Prime Minister Narendra Modi and US President Donald Trump attending the mega "Howdy, Modi" event together in Houston is a "win-win" situation not only for both the leaders, but also for both countries, the head of a US-based India-centric corporate advocacy group has said.
US President Donald Trump will join Prime Minister Narendra Modi and they will address more than 50,000 Indian-Americans at the "Howdy, Modi" event tomorrow.
In an unprecedented and bold gesture, President Trump would fly to Houston on Sunday, September 22, just for a few hours to join PM Modi at the largest-ever gathering of Indian-Americans in the United States.
"Overall, the message is very loud and clear that US and India are natural allies and this relationship will get stronger as time goes by," Mukesh Aghi, president of US India Strategic and Partnership Forum told news agency Press Trust of India ahead of Prime Minster Modi's arrival in Houston.
This is the largest gathering of Indian-Americans, which is the most affluent minority group in America. They contribute on a per capita basis, the highest to political campaigns, he said.
"And it is in a state that is always significant for elections. It's a win for President Trump to come to Houston to address this gathering in partnership with Prime Minister Modi," Mr Aghi said.
"From Prime Minister Modi's perspective, there are a couple of areas where he needs US support. One is on the issue of geopolitics in the region. Also, the message which President Trump sends when he speaks along with the Prime Minister is that US and India are geopolitically aligned. So, it is win-win not only for both leaders, but for both countries also," he said.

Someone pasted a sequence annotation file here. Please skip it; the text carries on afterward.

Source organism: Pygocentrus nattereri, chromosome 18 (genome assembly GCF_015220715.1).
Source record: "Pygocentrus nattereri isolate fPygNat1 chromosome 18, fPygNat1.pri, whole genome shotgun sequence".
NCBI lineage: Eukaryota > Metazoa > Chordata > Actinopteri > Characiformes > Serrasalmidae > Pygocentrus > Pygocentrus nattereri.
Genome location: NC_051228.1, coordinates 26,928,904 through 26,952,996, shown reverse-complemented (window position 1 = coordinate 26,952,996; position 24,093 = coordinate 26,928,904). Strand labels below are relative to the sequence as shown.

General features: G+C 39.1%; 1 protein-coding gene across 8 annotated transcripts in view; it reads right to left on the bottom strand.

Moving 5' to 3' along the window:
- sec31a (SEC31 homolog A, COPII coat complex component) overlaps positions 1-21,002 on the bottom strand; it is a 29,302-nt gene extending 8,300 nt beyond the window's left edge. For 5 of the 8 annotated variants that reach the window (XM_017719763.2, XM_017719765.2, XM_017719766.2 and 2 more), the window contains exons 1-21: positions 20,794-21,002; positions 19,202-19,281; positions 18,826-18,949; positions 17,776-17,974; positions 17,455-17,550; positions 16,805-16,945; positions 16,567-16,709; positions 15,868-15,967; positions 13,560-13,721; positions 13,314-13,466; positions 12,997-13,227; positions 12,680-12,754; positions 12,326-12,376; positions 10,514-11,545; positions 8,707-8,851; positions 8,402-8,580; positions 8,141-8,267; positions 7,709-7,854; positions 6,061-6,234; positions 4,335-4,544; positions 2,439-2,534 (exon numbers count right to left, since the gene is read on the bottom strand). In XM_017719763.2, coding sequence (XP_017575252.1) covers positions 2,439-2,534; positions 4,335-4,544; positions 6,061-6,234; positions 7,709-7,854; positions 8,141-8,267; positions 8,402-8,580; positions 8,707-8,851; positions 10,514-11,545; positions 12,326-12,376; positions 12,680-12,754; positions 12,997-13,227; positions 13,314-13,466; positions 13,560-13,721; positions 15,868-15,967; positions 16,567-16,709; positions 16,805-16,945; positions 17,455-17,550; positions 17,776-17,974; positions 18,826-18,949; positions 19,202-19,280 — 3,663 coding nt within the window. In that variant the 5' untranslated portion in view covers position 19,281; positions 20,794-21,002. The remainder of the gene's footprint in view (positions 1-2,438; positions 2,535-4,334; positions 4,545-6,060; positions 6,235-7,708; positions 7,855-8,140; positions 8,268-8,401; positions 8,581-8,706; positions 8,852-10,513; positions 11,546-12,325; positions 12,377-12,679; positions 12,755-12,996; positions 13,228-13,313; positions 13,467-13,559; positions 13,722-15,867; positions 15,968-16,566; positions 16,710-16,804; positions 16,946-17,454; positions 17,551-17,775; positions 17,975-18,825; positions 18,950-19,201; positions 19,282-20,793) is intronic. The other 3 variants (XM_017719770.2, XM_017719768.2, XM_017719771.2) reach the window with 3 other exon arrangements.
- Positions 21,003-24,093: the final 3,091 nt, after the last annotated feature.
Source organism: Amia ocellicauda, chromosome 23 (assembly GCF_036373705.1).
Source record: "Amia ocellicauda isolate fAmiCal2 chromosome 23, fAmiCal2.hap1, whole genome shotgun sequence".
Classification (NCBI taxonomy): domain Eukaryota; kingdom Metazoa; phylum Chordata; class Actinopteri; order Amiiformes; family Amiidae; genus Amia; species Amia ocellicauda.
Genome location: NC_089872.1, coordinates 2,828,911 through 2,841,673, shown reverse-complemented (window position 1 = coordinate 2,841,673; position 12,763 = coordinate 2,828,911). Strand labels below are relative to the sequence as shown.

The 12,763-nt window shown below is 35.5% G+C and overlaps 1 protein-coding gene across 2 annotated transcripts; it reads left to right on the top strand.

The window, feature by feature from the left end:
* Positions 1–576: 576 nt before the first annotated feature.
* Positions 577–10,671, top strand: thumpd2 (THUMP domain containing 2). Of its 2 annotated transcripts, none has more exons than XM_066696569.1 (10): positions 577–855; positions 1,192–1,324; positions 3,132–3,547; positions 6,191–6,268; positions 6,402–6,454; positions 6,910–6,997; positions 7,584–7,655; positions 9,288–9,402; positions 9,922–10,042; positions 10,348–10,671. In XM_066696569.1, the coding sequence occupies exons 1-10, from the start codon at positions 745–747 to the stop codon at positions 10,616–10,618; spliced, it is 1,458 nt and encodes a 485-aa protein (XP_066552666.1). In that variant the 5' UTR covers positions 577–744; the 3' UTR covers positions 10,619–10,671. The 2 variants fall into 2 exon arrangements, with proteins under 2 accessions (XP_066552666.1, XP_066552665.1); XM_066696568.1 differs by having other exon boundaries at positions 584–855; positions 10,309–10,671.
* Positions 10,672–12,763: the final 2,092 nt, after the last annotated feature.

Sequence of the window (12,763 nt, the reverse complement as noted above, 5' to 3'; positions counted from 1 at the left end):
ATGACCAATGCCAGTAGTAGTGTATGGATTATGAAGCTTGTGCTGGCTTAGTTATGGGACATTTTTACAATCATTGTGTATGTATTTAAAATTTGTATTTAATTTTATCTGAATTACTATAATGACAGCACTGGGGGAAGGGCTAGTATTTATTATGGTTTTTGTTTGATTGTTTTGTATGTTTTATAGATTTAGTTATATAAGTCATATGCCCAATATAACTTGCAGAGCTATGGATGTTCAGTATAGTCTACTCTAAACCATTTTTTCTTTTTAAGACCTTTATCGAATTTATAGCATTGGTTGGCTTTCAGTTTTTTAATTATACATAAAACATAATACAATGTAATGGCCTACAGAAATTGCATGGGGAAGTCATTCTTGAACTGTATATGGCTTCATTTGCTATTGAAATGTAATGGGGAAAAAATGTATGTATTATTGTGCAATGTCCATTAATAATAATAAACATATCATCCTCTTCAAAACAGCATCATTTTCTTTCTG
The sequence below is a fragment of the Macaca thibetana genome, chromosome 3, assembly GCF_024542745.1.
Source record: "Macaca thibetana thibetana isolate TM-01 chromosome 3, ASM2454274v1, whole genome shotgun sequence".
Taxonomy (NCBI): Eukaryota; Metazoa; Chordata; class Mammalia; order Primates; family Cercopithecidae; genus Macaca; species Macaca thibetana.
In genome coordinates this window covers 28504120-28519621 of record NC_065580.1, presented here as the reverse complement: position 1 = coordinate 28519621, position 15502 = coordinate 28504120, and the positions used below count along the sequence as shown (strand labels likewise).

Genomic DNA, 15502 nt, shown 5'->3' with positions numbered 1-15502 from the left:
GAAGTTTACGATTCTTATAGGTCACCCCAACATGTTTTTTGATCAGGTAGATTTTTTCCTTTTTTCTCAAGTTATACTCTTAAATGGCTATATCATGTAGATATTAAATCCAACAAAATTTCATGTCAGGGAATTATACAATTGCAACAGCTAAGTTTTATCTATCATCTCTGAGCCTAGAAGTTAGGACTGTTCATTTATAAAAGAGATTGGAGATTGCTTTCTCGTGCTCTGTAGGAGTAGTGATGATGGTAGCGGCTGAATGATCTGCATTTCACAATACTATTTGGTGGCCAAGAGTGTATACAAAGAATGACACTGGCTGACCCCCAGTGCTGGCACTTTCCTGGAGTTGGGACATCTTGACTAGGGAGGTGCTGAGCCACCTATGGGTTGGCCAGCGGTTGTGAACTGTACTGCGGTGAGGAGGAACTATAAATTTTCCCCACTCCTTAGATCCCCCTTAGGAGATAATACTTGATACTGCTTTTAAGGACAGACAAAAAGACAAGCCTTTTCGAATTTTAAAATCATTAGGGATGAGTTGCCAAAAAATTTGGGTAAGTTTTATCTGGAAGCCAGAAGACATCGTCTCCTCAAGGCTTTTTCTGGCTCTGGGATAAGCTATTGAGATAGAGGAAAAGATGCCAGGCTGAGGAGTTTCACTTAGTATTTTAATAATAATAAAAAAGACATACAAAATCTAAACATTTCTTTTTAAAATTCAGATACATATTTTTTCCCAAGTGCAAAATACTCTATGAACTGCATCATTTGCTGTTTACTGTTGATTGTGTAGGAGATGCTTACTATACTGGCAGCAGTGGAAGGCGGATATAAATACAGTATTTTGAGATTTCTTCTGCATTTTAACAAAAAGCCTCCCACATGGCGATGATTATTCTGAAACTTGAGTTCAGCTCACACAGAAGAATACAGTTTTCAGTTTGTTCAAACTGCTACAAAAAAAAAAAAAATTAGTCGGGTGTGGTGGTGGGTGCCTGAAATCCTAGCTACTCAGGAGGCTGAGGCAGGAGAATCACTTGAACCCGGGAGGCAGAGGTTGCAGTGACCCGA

Mr Aghi said the position of the US government is that Kashmir is a bilateral issue between India and Pakistan. What India has done in Jammu and Kashmir is India's internal matter. "The position of US government is that it is India's internal matter," Mr Aghi said, referring to India's August 5 decision to end Jammu and Kashmir's 'temporary special status'.
Meanwhile in an op-ed in the local Houston Chronicle, Congressman Pete Olson said the "Howdy, Modi" event is about unity, not division - and it will bring the United States, India and Texas closer "than we've ever been before".
Chicago-based community leader Nirav K Patel said "1,300 people from this windy city are attending the mega rally in Houston".
"This is a unique moment in world history as the leaders of the world's oldest democracy and the world's largest democracy will share a stage speaking to 50,000 Indian-Americans," said Ohio State Representative Niraj Atani.
"I am excited to welcome Prime Minister Modi back to the United States for the event and I thank President Trump for attending and speaking at this incredibly important event for the US-Indian relationship," he said.
Mr Atani, the youngest Indian-American elected official in the US, said it speaks of President Trump's commitment to Indian-Americans and the strength of the relationship between the United States and India.
"I am calling on the government of the United States to unequivocally support India's actions on Kashmir. We must support India's move to protect Kashmiri pandits and all Hindus in the region who have lived far too long under the fear of terror from Pakistan," he said.
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